United States customary units are a system of measurements commonly used in the United States. The U.S. customary system developed from English units which were in use in the British Empire before American independence. Consequently most U.S. units are virtually identical to the British imperial units. However, the British system was overhauled in 1824, changing the definitions of some units used there, so several differences exist between the two systems.
The majority of U.S. customary units were redefined in terms of the meter and the kilogram with the Mendenhall Order of 1893, and in practice, for many years before. These definitions were refined by the international yard and pound agreement of 1959. The U.S. primarily uses customary units in its commercial activities, while science, medicine, government, and many sectors of industry use metric units. The International System of Units (SI), the modern form of the metric system, is preferred for many uses by the National Institute of Standards and Technology (NIST).
The system of imperial units or the imperial system (also known as British Imperial) is the system of units first defined in the British Weights and Measures Act of 1824, which was later refined and reduced. The system came into official use across the British Empire. By the late 20th century, most nations of the former empire had officially adopted the metric system as their main system of measurement; however some Imperial units are still used in the United Kingdom and Canada.
A cubic yard is an Imperial / U.S. customary (non-SI non-metric) unit of volume, used in the United States, Canada, and the UK. It is defined as the volume of a cube with sides of 1 yard (3 feet, 36 inches, 0.9144 metres) in length.
The square foot (plural square feet; abbreviated ft² or sq ft) is an imperial unit and U.S. customary unit (non-SI, non-metric) of area, used mainly in the United States, Canada, United Kingdom, Bangladesh, India and Pakistan.]citation needed[ It is defined as the area of a square with sides of 1 foot.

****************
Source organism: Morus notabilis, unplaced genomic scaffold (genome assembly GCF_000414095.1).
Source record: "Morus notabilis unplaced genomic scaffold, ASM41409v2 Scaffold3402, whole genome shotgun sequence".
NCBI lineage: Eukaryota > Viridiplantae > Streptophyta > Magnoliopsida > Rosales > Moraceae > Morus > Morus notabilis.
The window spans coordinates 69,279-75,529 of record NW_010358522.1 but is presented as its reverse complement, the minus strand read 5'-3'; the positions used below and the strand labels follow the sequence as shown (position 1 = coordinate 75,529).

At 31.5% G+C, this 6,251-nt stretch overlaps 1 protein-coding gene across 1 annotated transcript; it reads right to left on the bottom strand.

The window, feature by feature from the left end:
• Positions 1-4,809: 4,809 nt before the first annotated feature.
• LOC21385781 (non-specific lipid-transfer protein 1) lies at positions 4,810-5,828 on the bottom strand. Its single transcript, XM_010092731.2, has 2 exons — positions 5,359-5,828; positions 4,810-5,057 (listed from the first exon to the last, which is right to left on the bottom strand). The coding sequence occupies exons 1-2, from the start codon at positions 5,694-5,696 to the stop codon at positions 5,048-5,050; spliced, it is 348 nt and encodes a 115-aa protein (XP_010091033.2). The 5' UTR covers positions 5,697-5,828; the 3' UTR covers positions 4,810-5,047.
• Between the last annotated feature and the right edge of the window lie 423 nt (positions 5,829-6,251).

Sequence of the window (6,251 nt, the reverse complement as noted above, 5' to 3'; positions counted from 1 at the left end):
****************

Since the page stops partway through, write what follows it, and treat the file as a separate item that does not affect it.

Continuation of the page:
A symbol for square foot, square feet, and "per square foot" commonly used in architecture, real estate and interior space plans is a simple square with a vertical line bisecting it. It is also occasionally written as a square with a slash through it.]citation needed[
The cubic ton is a measure of volume (compare fluid ounce). It is no longer used in the United Kingdom but seems to be still in use in the United States.
A disaster is a natural or man-made (or technological) hazard resulting in an event of substantial extent causing significant physical damage or destruction, loss of life, or drastic change to the environment. A disaster can be ostensively defined as any tragic event stemming from events such as earthquakes, floods, catastrophic accidents, fires, or explosions. It is a phenomenon that can cause damage to life and property and destroy the economic, social and cultural life of people.
In contemporary academia, disasters are seen as the consequence of inappropriately managed risk. These risks are the product of a combination of both hazard/s and vulnerability. Hazards that strike in areas with low vulnerability will never become disasters, as is the case in uninhabited regions.